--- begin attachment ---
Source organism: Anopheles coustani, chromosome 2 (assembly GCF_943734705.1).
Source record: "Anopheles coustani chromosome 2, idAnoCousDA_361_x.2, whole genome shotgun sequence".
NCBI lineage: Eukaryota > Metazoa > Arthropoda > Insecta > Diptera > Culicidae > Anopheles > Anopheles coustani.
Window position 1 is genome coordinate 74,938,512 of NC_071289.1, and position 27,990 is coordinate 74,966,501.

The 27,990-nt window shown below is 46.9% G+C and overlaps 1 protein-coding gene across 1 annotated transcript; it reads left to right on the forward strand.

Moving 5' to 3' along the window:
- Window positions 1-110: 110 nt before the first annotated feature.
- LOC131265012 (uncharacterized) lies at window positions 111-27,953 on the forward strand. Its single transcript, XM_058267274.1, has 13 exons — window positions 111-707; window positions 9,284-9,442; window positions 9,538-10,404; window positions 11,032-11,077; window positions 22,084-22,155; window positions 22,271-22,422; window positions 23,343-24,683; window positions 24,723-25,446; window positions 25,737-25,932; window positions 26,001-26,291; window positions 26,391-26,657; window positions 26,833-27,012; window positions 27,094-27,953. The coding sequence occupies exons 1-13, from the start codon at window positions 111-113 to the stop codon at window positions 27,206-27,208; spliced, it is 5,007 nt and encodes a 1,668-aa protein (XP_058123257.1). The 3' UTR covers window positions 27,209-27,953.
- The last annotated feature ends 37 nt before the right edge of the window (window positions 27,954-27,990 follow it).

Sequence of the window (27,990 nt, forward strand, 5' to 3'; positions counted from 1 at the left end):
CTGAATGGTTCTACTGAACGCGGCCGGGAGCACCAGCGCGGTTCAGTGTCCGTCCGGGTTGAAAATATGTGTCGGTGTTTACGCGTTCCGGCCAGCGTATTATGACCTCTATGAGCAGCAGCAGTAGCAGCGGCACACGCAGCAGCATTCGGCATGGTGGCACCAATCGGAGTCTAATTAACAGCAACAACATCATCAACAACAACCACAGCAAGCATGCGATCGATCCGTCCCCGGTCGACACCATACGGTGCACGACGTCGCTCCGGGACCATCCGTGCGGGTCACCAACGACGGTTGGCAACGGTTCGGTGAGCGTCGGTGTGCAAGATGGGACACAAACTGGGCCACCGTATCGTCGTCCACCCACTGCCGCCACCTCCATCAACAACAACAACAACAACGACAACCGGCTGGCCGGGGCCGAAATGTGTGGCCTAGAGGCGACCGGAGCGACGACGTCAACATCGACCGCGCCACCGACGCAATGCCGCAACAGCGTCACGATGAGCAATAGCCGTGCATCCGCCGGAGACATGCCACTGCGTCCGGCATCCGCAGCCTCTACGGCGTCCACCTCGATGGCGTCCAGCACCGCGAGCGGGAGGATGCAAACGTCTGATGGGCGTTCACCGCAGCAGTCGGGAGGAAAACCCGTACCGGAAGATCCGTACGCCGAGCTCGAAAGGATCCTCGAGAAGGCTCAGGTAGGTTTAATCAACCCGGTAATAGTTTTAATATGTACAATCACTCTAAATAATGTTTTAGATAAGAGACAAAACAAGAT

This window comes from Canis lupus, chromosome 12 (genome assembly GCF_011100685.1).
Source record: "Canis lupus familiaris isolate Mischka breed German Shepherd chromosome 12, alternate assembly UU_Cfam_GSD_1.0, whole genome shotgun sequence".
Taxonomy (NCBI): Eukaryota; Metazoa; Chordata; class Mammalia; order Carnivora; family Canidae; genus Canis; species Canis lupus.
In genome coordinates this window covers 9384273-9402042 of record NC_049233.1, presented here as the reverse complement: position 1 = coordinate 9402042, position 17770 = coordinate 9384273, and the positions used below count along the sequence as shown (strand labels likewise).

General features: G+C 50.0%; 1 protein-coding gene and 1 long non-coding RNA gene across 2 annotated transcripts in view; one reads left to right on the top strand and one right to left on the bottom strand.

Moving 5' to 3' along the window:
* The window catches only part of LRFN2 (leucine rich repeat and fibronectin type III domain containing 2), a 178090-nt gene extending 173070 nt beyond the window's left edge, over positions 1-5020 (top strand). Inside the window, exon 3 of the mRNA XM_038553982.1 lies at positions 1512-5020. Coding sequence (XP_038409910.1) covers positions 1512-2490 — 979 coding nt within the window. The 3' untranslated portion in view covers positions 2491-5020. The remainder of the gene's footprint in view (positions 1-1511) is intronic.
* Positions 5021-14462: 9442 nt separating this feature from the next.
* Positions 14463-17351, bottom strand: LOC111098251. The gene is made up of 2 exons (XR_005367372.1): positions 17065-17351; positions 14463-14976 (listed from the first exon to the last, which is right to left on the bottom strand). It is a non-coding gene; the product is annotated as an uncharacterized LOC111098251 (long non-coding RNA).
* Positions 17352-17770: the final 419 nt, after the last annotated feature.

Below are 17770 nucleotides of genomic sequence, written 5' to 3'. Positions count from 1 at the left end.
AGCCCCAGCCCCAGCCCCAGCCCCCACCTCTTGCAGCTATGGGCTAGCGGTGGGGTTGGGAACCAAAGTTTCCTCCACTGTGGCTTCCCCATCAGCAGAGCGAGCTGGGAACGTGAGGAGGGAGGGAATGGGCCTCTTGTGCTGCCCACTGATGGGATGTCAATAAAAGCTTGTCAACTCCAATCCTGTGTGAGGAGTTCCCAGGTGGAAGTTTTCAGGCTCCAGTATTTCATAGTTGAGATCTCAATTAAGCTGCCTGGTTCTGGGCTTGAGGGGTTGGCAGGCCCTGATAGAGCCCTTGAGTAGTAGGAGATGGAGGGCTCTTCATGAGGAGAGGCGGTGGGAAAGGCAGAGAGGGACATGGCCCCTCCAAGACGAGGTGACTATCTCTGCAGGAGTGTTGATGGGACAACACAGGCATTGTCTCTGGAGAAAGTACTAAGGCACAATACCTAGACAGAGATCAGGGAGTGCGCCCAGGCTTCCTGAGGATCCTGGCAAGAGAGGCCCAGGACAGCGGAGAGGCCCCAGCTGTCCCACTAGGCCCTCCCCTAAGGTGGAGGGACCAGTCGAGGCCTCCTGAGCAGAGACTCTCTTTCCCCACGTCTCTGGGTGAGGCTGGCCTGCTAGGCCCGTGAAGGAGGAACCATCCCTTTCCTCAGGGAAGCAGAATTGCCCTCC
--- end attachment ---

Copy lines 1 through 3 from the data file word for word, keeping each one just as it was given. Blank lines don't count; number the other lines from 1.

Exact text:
Source organism: Anopheles coustani, chromosome 2 (assembly GCF_943734705.1).
Source record: "Anopheles coustani chromosome 2, idAnoCousDA_361_x.2, whole genome shotgun sequence".
NCBI lineage: Eukaryota > Metazoa > Arthropoda > Insecta > Diptera > Culicidae > Anopheles > Anopheles coustani.